The album’s most celebrated song was “Me and a Gun,” Amos’s unvarnished account of the kidnapping and rape she had endured in Los Angeles a few years before after giving a stranger a ride home from one of her concerts. The writing of the song was not only a brave act, but an essential one. “Yes, it was painful to go through,” she told Paul Zollo of Musician. “But it’s about passing through to the other side. Sometimes writing songs is the only sense I can make out of anything… This particular issue was something I had buried for six years. While writing it, I was caught up in the trauma and the euphoria. I was finally able to cry about it. When you’re walking around tripping over your intestines you’ve got to do something, and writing songs is it for me.” Amos also dealt with the ordeal by helping other victims. She co-founded the nonprofit RAINN (Rape, Abuse, and Incest National Network), which, by the end of the 1990s, was the largest such organization in the United States.

Little Earthquakes was released in America in February of 1992 and slowly but steadily began to attract listeners. It was helped along by a breathtaking video for the single “Silent All These Years,” though the power of her words and music was such that it created its own visuals. Brook Hersey, writing in Glamour, pinpointed the appeal of Amos’s music: “People don’t just discover Tori Amos, they become obsessed… Listeners who’ve felt unimportant or powerless, who’ve gone through the emotional struggle for self-worth, seem to feel she is telling their long-overdue story.” Amos had created her own audience, with Little Earthquakes selling a million and a half copies worldwide.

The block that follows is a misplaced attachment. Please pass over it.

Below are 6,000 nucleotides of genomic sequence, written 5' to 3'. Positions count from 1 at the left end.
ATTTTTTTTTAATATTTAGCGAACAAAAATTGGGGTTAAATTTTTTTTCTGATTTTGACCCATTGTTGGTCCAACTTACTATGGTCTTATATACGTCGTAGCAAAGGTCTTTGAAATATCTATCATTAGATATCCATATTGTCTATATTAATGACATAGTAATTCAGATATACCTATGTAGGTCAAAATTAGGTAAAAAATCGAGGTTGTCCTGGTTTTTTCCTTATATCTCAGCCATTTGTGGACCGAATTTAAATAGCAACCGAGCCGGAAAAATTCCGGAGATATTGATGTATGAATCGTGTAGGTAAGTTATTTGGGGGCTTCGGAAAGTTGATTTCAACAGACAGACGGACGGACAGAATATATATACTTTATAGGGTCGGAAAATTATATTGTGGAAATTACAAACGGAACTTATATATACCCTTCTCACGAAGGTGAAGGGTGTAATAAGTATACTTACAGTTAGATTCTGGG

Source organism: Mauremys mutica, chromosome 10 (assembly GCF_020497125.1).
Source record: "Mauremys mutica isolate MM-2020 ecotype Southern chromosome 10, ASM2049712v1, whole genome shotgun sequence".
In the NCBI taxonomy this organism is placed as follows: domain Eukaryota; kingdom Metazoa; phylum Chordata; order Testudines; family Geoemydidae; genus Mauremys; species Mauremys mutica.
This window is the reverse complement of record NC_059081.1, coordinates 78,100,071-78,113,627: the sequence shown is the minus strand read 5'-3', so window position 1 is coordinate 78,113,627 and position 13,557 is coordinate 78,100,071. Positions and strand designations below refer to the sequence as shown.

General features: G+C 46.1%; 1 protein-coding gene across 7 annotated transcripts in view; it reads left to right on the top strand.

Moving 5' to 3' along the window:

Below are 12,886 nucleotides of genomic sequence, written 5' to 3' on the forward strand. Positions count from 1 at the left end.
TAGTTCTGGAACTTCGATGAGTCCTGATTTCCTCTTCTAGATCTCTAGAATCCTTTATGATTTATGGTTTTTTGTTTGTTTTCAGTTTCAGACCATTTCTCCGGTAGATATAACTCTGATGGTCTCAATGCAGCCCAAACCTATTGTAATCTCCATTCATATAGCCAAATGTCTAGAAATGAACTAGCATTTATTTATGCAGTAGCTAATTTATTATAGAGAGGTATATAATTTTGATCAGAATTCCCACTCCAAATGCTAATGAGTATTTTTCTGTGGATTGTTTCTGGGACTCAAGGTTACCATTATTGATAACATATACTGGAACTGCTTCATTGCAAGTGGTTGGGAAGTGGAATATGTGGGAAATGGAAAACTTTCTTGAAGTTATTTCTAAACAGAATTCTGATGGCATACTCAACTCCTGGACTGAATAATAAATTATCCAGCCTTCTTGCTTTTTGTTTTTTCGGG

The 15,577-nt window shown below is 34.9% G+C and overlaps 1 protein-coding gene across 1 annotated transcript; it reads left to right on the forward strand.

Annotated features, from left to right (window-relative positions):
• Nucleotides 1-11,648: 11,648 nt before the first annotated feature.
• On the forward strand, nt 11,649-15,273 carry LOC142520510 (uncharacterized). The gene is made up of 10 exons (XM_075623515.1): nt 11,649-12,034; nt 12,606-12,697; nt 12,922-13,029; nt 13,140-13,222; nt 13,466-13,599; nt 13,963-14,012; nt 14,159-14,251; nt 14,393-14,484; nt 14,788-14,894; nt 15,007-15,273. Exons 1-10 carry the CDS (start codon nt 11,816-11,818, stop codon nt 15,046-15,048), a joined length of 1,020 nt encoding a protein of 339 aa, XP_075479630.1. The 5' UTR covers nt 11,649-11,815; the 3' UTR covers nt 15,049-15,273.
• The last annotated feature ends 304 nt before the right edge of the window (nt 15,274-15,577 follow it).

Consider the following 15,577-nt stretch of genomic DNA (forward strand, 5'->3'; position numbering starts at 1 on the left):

Another Platinum Record

Under the Pink, Amos’s follow-up album, released early in 1994, was also well received and enjoyed quick commercial success as well, with the first single, “God,” selling over a million copies within months of hitting the shelves. Amos told Bill DeMain in Performing Songwriter, “When I wrote ‘God’ I was having a complete conversation with the concept of what God is… To me, it’s the root of all problems, that song right there. For me, [it is] one of the most important things I’ve ever done. You can call it my prayer if you want.” Greg Sandow of Entertainment Weekly wrote, “Measured simply by her raw ability, Tori Amos is a phenomenal talent. Few pop artists ever offer such variety or such richness of musical detail.” Marie Elsie St. Leger of Rolling Stone noted: ‘The album is focused, the lyrics quirky and personable, the melodies eccentric enough to entice and simple enough to be catchy. Those qualities—and her emotional fearlessness—make Tori Amos a musical find to treasure.”